Evelyn Nkuna (left) and Rosina Masangu in the Thinking Garden in the village of Jopi in South Africa. Victoria resident and University of Victoria professor Elizabeth Vibert co-produced and wrote a new documentary called The Thinking Garden

Evelyn Nkuna (left) and Rosina Masangu in the Thinking Garden in the village of Jopi in South Africa. Victoria resident and University of Victoria professor Elizabeth Vibert co-produced and wrote a new documentary called The Thinking Garden

Sowing the seeds of change in South Africa

The first time Elizabeth Vibert entered the thinking garden in a village in South Africa, she was blown away by what she saw.

The first time Elizabeth Vibert entered the thinking garden in a village in South Africa, she was blown away by what she saw.

Women, mostly over the age of 60, tending to a 15 acre garden under the blazing sun, growing different types of vegetables such as butternut squash, beets, green beans, maze, ground nuts and indigenous vegetables year-round.

“I was really amazed that older women could accomplish so much on such a big piece of land with hand hoes and no mechanization,” said Vibert, adding the farm also had a water conserving drip irrigation system. “It was very productive.”

The Hlektani Community Garden was originally created in 1991, when the country was faced with severe drought, political turmoil and malnutrition. It was then a group of older women came together and decided to bring about social change in their community.

Named Hleketani — which means “thinking” in the local xiTsonga language, the garden has since blossomed into a community building tool that provides fresh vegetables to people in the village, as well as those living with HIV/AIDS.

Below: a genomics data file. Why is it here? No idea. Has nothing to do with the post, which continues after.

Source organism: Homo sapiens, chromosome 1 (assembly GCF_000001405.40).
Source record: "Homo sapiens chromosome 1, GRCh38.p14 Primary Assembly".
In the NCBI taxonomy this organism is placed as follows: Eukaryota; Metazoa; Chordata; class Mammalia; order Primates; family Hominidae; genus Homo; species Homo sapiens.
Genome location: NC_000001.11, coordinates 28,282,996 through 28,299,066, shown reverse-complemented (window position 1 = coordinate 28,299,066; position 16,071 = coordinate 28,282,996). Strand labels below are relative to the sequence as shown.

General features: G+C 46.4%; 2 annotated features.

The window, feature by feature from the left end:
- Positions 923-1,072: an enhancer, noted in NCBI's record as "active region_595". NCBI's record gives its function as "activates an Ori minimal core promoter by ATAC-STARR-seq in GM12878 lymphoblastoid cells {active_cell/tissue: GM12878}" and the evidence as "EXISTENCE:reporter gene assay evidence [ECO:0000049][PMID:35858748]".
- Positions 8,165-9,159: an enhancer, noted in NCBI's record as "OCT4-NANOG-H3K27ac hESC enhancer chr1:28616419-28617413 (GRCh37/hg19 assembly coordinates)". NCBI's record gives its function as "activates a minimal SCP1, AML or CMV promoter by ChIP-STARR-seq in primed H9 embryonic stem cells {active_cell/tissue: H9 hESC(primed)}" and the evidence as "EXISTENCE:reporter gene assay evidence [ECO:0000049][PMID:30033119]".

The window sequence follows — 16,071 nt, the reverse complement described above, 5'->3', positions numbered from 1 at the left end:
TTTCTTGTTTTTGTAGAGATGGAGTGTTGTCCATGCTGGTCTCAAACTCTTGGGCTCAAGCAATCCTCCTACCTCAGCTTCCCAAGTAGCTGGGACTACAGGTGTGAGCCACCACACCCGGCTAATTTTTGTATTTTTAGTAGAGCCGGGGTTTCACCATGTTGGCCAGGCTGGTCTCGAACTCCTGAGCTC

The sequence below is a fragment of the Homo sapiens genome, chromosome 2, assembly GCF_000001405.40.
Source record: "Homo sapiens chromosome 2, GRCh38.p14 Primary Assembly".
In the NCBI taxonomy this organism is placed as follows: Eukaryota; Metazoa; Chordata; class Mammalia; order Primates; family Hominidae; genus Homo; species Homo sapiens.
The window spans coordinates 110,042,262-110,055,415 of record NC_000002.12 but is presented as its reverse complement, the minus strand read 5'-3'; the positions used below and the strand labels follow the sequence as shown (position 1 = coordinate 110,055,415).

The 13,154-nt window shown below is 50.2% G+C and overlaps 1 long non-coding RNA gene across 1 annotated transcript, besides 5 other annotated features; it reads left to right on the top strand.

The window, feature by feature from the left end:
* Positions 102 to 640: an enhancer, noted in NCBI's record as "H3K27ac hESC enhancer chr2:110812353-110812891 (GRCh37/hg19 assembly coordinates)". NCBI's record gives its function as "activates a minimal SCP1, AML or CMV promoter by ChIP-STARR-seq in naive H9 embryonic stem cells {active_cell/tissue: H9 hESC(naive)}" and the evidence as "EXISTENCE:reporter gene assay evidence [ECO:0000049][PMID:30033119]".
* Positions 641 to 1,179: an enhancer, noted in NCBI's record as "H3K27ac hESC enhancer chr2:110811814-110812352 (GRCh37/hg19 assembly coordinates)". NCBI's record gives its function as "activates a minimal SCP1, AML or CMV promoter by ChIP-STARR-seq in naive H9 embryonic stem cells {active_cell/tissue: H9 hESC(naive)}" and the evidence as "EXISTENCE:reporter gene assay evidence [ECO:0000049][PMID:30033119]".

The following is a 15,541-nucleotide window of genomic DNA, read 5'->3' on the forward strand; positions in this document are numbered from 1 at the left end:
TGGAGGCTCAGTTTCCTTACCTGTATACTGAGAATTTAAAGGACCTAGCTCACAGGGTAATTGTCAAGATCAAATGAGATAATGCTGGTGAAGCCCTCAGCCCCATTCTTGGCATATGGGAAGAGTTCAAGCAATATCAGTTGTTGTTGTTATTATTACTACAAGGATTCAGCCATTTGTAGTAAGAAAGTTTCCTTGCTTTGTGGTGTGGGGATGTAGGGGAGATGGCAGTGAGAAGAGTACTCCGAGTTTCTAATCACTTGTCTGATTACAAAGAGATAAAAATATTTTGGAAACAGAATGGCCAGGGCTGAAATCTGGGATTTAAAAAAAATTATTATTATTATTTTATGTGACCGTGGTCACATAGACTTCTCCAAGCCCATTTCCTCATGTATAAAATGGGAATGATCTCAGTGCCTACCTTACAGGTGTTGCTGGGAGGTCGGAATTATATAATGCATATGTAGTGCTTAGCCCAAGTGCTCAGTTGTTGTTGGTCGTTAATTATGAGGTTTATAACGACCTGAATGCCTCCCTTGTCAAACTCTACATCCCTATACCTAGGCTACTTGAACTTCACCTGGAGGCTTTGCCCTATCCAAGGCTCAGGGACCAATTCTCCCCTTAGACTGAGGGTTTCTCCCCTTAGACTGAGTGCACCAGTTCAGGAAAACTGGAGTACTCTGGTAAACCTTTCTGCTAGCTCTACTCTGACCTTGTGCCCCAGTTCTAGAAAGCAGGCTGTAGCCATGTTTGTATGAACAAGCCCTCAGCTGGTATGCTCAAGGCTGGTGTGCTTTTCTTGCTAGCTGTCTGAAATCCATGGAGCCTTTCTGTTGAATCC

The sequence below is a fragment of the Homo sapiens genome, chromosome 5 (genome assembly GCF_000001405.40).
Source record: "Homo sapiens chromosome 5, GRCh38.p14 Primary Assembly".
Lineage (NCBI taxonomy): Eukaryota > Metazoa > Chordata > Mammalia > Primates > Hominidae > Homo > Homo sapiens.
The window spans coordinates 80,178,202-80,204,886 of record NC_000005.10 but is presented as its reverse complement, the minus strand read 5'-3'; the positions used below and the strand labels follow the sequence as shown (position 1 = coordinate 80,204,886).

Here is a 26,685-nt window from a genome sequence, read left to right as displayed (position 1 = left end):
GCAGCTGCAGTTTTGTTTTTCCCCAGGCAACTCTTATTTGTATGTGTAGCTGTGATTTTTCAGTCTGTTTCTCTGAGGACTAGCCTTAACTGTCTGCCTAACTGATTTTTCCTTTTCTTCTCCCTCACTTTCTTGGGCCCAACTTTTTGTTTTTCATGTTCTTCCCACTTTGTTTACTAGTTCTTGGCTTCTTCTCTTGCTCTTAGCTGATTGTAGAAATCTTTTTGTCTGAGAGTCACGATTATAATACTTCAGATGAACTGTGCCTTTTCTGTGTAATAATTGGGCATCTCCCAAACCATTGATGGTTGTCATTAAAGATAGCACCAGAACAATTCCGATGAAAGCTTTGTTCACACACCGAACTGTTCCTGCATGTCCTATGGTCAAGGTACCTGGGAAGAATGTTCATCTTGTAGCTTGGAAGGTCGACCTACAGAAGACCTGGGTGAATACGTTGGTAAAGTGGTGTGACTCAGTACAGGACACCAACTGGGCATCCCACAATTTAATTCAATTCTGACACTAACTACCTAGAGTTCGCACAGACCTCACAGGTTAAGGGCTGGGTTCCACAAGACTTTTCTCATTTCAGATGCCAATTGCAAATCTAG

Now, the garden, which is also celebrating its 25th anniversary, is the focus of a new documentary by Vibert, a Victoria resident and an associate professor at the University of Victoria.

The Thinking Garden is a 30-minute documentary featuring the women who have dedicated themselves to the garden over the past two decades.

It’s a cause that is close to Vibert’s heart. As the film’s co-producer and writer, she first came across the garden six years ago, while volunteering on another food security project in the village of Nkambako in South Africa. While trying to establish an irrigation system in the village, volunteers mentioned Vibert should visit the community garden in the neighbouring village of Jopi, roughly eight kilometres away.

The first time Vibert visited the garden, she was welcomed with opened arms. As she learned more about the women’s lives, many of whom lived through apartheid, Vibert was touched by their stories and wanted to share their success with the rest of the world.

“This story, though it’s very particular about this particular farm in South Africa, is also a universal story. It’s a story of people faced with dire circumstances, taking matters into their own hands and making real social change,” said Vibert, adding it’s also a story of what local farmers bring to communities.

“They do so much more than feed communities, they’re actually building communities in really powerful ways. This group of women farmers is doing that . . . in challenging circumstances.”

The Thinking Garden premiers at the University of Victoria’s David Lam auditorium on Wednesday, March 1 (today) at 7 p.m. The screening is free and filmmakers will be on hand for a discussion after.

The film will also premier at the Vancouver International Women in Film Festival March 8 to 12 and at the Vancouver South African Film Festival March 31 to April 2.

 

 

Get local stories you won't find anywhere else right to your inbox.
Sign up here

Just Posted

Saanich police officers were one group of dozens that submitted dance clips to the Greater Victoria Festival Society, to help create the Dance Across Victoria video montage. (Youtube/Screenshot)
WATCH: Saanich police, Victoria mayor bust some moves in new Dance Across Victoria video

Montage features submitted dance clips from across Greater Victoria

Former Oak Bay High Grade 12 student Brandon Kip plays the $100,000 Steinway piano in the Dave Dunnet Theatre. (Black Press Media file photo)
Oak Bay High Alumni Association passes torch to new president

The association has given back more than $70,000 in its 16 years